Great pop music can bring a crowd together, but when the most controversial tongue on YouTube applies its slobber to a sledgehammer, a foam finger or a backup dancer’s jouncing posterior, we’re a nation divided.
The tongue, of course, belongs to 20-year-old Miley Cyrus, whose new album proves that her muscular hydrostat is much better at licking stuff than it is at articulating the lyrics to a series of bland pop songs.
Misleadingly titled “Bangerz,” this warm pile of pre-masticated bubblegum comes 44 days after Cyrus’s performance at MTV’s Video Music Awards, where she famously danced around an army of teddy bears, wearing a foam finger and tiny outfit while singing poorly. (For the record, she only pantomimed licking that dancer’s butt.) The morning after, America was summoned to the digital water cooler for a tsk-tsking that felt every bit as tiresome as the girl-gone-wild image Cyrus had just put forth.
Which brings us to “Bangerz,” an album likely to spark more pseudo-outrage over Cyrus’s pseudo-outrageousness, but shouldn’t. Instead, it raises legitimate concerns over the diminishing role that actual songs play in a YouTube-era pop career.
Aside from the album’s two chart-scaling singles — Cyrus’s shoulder-shrug of a summer jam “We Can’t Stop” reached No. 2 on Billboard’s Hot 100 while the slightly catchier “Wrecking Ball” currently sits at No. 1 — this thing feels slack, brittle and deeply unmusical. There’s plenty of numb power balladry and more than a few awkward embraces of hip-hop, all sung in a voice only a fraction as powerful as Cyrus’s immune system.
Still, it’s a voice that raked in millions for the Disney Channel shortly after Cyrus began starring in the kiddie sitcom, “Hannah Montana,” way back in 2006. Cyrus’s dad — “Achy Breaky Heart” crooner Billy Ray Cyrus — starred as her television dad, too, setting the stage for a real-life coming-of-age narrative that would unfurl effortlessly on TMZ.
Accordingly, Cyrus has spent her early adulthood carefully mutating into a perfect chimera of rebel-celeb archetypes. She’s a Disney cherub turned sex symbol, not unlike Britney Spears. She’s a millennial living out the plot of “Less Than Zero” in 21st-century Los Angeles, not unlike Lindsay Lohan. She’s a white pop star borrowing heavily from black culture, placing her in a continuum that spans from Elvis Presley to Justin Bieber.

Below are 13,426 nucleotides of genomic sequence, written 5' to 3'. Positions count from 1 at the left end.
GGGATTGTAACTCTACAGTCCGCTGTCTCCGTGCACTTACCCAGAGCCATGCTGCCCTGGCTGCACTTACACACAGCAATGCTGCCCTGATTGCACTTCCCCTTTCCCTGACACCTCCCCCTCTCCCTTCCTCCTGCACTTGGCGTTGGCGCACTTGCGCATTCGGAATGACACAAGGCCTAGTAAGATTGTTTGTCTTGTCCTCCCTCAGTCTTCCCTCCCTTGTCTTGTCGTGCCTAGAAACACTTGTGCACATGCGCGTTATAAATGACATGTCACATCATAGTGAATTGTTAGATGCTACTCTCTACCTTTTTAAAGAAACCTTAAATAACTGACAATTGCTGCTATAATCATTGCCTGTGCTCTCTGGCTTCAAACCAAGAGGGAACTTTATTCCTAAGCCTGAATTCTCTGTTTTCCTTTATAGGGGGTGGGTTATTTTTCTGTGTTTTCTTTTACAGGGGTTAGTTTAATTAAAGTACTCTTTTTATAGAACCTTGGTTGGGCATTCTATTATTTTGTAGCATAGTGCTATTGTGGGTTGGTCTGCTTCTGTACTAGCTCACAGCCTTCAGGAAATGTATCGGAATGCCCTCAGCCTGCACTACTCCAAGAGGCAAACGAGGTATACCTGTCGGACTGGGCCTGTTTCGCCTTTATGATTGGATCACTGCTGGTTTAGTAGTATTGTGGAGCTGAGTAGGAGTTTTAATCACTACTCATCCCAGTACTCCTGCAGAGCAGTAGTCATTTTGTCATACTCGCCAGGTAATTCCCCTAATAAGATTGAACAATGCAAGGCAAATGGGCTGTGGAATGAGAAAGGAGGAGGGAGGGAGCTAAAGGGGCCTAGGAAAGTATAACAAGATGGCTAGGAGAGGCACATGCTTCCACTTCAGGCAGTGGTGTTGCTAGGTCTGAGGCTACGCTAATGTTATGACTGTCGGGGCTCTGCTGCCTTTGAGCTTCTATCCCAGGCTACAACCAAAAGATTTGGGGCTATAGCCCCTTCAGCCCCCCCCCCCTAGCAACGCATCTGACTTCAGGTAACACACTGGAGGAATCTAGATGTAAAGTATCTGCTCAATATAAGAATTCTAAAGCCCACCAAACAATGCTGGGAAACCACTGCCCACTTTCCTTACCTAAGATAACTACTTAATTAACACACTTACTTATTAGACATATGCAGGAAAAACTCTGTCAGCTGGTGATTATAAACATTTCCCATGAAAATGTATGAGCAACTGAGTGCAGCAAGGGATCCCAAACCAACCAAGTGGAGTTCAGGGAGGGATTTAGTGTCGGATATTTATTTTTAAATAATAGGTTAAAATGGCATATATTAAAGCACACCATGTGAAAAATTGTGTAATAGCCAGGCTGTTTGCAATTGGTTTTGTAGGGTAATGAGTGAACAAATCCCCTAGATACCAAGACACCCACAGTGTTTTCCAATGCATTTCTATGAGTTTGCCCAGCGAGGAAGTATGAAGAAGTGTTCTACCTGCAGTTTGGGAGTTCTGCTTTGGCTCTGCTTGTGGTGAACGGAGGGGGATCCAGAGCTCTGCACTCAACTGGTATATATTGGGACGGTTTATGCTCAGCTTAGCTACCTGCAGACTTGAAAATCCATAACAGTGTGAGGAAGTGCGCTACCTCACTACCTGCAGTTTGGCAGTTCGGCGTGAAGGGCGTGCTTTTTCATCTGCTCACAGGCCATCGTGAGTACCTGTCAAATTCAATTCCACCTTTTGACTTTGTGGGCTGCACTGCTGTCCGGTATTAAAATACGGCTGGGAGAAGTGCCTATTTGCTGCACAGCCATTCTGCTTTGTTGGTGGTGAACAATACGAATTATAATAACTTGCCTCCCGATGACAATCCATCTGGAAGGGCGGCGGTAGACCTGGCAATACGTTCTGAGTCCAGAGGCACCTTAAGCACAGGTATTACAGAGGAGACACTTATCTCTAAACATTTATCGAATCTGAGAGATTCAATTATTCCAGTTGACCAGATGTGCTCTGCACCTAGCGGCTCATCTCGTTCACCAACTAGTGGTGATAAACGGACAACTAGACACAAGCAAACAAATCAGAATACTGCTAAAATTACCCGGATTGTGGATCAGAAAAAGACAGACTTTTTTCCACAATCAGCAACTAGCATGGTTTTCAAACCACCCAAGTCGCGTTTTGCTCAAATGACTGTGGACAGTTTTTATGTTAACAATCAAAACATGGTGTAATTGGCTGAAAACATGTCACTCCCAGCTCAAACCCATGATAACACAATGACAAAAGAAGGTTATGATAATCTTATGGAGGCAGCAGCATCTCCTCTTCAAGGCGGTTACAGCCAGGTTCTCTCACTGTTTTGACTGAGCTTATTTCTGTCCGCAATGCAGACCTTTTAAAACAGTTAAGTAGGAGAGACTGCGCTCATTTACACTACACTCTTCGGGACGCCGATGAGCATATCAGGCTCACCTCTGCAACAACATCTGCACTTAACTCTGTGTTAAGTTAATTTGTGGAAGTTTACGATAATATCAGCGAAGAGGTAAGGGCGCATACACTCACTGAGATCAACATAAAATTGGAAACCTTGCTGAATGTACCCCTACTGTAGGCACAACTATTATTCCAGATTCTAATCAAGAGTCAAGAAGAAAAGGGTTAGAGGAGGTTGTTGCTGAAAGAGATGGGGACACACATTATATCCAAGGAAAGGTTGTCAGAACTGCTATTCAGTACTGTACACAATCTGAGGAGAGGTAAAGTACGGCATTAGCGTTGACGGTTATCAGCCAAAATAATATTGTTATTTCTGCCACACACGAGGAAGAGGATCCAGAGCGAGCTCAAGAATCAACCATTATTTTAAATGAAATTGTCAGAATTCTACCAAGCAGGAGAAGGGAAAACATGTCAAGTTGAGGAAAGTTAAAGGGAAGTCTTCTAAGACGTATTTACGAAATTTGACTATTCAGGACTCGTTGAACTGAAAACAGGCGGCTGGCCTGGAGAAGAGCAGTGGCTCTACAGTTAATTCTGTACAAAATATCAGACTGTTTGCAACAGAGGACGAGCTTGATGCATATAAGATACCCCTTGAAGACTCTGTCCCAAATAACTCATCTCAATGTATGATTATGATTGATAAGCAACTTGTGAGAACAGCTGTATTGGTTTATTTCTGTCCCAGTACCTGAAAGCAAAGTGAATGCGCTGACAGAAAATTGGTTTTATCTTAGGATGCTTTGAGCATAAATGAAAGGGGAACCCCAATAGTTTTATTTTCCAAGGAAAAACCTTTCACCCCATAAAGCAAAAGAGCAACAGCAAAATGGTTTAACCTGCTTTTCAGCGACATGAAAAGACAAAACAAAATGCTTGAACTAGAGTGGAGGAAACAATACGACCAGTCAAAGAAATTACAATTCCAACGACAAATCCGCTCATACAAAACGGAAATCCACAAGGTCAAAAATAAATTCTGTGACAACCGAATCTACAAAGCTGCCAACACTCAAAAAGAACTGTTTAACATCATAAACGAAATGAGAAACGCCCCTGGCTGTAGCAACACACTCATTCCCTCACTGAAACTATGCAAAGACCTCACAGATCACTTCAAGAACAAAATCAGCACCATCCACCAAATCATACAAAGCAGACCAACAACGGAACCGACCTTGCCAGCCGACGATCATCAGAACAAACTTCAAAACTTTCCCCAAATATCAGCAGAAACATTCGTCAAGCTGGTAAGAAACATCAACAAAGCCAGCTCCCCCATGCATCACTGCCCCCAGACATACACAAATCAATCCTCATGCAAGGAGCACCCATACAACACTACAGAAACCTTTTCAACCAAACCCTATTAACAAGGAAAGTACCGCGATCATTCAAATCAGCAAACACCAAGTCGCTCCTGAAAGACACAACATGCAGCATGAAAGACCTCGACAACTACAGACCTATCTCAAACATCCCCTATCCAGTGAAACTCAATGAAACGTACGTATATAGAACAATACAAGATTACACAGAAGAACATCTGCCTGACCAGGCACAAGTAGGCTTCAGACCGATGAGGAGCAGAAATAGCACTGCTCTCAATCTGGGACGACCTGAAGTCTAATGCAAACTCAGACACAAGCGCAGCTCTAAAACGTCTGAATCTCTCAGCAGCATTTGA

And she’s currently posing on the cover Rolling Stone — licking herself this time. Inside the magazine’s pages, she shrugs off her critics and rebuts those that accused her of playing too fast and loose with racial imagery at the VMAs. (A tangential Rolling Stone piece touched on Cyrus’s admiration of Sinead O’Connor, causing the Irish songwriter to respond with an open letter that told Cyrus she was “extremely concerned.”)
Throughout the magazine profile, Cyrus doesn’t seem in peril so much as negotiating a balance between poise and trepidation. But the headline dubs her “America’s wildest child,” perpetuating a myth that “Bangerz” consistently fails to live up to.
That feels most evident with “We Can’t Stop,” a song that’s become impossible to divorce from its video. In the clip, Cyrus writhes and smirks through various party scenes, mugging for the camera, scolding her scolds: “It’s my mouth, I can say what I want to.”
Her lyrics make references to cocaine and ecstasy, but listen with your eyes closed and it doesn’t sound like a rebellion anthem so much as a sentimental ode to wrangling the newfound freedoms of adulthood — which is a fine thing to write a song about. But it’s more of a Hallmark card than a brick through a window.
“Wrecking Ball,” meantime, relies completely on its video to keep Cyrus on message. It’s a simple, broken-hearted love song with an avalanching refrain that sounds like a slower, duller version of Robyn’s “Dancing On My Own.”
In the video, Cyrus alternates between forlorn and anguished, sometimes breaking character to lick a sledgehammer or swing from a dangling chain almost entirely in the buff. But close your eyes again. The small husk in her voice is ill-fitted to that monster hook — which makes the song more interesting, but not necessarily good.
The rest of the music on “Bangerz” is either completely forgettable or indefensibly shoddy. The album-opening “Adore You” falls in the prior camp, with Cyrus striking a surprisingly conservative pose. “We’re meant to be in holy matrimony,” she sings, her voice lightly Auto-Tuned to parallel the weepy string section. “God knew exactly what he was doing when he lead me to you.”
And even when she’s flexing more rambunctious attitudes, Cyrus consistently proves how ordinary she is. Like any other millennial her age, this is a 20-year-old who loves loud parties and louder rap music.
But she remains unable to turn those interests into interesting music. “SMS (Bangerz)” is a jumble of bad rhymes, tacky electro thumps, melodic swatches of Salt-N-Pepa’s “Push It” and an unflattering cameo from Spears.
With “Do My Thang,” she raps so stiffly, so joylessly, both her command of rhythm and her reported love of hip-hop should be thrown into question. “I’m a southern belle / Crazier than hell,” she rhymes. “Getting wild up in here / Getting live up in here.” And then later in the song, “Oh yeah, I’m the southern belle / I told y’all once before I get crazier than hell.”
The album’s most revealing line, however, comes during “4x4,” a strange, digital barnyard stomp that curdles the moment Cyrus follows a big declaration with a bigger question: “I’m a female rebel / Can’t ya tell?”
If you have to ask, the answer is no.